NEW ORLEANS -- A grand jury in central Louisiana will consider criminal charges against a former police officer who is accused of jolting a handcuffed man nine times with a Taser before the suspect died, a prosecutor said Monday.
Winn Parish District Attorney Chris Nevils said the grand jury was scheduled to convene Aug. 12 to begin hearing evidence in the death of Baron Pikes, 21.
Pikes was repeatedly shocked with a 50,000-volt Taser as he was arrested on a drug posession warrant on Jan. 17. A coroner ruled the death was a homicide. Former Winnfield police officer Scott Nugent has acknowledged using the device on Pikes, Nevils said.
Nugent's lawyer, Phillip Terrell, said he isn't surprised that Nevils wants a grand jury sort through the facts.
"Under the circumstances, it was not an unnecessary use of force, and he followed the protocols of the Winnfield Police Department," Terrell said of his client.
Carol Powell Lexing, a lawyer for Pikes' relatives, said the family welcomes the grand jury's probe. "That's a step in the right direction," she said.
Nevils office received a copy of a state police report Friday on Pikes' death, but he said information that his office gathered "independently" also factored into his decision to take the case to a grand jury.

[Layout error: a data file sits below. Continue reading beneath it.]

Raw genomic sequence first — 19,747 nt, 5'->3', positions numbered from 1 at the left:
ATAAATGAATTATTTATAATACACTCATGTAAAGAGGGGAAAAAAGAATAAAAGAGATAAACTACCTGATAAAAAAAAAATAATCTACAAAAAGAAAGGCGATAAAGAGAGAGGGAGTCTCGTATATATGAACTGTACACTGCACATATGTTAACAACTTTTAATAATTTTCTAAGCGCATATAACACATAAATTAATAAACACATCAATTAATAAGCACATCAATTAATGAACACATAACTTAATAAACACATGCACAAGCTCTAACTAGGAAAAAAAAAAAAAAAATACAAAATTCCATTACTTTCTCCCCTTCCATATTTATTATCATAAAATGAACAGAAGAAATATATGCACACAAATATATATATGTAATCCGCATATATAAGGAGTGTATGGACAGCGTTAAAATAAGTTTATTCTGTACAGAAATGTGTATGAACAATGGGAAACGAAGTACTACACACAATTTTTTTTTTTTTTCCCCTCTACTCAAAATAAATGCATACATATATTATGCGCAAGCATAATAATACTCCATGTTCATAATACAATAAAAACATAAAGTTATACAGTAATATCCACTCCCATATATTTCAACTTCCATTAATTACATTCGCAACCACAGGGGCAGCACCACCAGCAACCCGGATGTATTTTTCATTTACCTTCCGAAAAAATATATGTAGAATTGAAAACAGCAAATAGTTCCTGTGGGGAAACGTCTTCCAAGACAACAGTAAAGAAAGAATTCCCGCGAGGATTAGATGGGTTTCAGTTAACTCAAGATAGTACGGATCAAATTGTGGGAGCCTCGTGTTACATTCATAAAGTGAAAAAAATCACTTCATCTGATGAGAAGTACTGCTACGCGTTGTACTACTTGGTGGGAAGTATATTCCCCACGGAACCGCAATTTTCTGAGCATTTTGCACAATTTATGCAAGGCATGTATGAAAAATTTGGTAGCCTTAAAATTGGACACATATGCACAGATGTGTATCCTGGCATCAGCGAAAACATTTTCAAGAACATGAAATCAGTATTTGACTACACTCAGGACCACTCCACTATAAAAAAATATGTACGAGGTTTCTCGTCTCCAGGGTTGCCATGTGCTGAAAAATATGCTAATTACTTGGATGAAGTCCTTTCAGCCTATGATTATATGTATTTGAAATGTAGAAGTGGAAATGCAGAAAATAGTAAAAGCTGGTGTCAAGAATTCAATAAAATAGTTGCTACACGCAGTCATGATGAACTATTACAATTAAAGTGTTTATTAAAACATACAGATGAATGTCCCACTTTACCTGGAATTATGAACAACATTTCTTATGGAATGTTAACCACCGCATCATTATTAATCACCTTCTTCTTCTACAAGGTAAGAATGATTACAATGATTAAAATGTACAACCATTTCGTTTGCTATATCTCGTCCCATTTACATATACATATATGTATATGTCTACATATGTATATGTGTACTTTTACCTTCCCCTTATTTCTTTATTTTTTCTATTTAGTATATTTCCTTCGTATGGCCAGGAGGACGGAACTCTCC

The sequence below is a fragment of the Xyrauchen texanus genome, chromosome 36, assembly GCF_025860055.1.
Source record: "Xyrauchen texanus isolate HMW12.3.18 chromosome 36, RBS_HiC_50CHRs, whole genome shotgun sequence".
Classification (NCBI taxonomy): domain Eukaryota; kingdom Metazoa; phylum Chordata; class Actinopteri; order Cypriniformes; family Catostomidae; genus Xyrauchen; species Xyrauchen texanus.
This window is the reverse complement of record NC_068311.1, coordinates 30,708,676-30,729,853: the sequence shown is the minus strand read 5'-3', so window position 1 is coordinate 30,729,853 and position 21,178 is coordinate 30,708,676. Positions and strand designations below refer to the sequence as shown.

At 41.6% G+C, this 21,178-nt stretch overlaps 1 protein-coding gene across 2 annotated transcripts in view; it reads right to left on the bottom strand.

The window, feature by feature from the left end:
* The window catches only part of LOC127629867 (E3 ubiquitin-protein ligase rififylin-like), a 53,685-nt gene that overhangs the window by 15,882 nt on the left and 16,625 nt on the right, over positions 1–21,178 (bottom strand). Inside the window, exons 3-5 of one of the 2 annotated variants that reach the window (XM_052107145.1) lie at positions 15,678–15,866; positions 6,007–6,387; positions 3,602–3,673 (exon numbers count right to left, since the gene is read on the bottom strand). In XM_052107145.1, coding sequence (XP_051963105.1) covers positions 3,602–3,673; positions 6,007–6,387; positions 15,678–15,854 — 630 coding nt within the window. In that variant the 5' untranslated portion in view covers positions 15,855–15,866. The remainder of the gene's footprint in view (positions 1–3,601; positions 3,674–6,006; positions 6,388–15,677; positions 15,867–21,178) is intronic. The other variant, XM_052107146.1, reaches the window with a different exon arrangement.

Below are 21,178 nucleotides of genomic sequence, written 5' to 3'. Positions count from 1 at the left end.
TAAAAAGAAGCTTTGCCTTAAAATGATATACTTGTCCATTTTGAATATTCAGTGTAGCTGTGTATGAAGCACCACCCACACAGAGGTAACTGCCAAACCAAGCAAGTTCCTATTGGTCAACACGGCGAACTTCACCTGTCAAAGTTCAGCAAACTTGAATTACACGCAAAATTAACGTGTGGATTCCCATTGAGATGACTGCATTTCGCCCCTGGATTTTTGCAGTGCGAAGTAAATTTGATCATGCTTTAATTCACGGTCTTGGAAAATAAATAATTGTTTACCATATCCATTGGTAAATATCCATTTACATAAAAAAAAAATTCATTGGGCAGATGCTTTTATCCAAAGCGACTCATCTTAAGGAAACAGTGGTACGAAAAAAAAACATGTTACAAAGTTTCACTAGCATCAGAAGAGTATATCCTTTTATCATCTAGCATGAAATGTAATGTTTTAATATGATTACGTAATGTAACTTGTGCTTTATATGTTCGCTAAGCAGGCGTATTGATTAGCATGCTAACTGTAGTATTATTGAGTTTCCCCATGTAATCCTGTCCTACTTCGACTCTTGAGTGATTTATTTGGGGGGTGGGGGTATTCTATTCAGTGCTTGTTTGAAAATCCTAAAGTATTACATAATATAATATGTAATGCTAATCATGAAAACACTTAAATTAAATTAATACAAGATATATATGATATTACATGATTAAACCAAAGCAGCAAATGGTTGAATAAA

Powell Lexing has accused police of trying to cover up what she called a racially motivated case of police brutality. Pikes was black; Nugent is white. Pikes fled when Nugent and another officer approached, but he didn't try to resist arrest after the officers caught up to him, according to Powell Lexing.
Winn Parish coroner Randolph Williams said all nine of the Taser shocks came after Pikes was handcuffed. He didn't have any "pain or neuromuscular response" to the last two shocks, Williams added.
"It's an indication he was physiologically unable to respond to the electroshocks," the coroner said. "I don't know that he was unconscious."
Police initially said Pikes told officers that he had asthma and had taken crack cocaine and PCP, according to Powell Lexing. However, Williams said he only found a small quantity of marijuana in Pikes' system and didn't see any evidence that he suffered from asthma.
"All of that stuff was fabricated," Powell Lexing said.
Nugent was fired in May, but is appealing.
Winnfield is about 40 miles northwest of Jena, the site of a massive civil rights protest last year. Thousands demonstrators gathered in Jena to protest the cases against six black teenagers charged with beating a white student at a high school.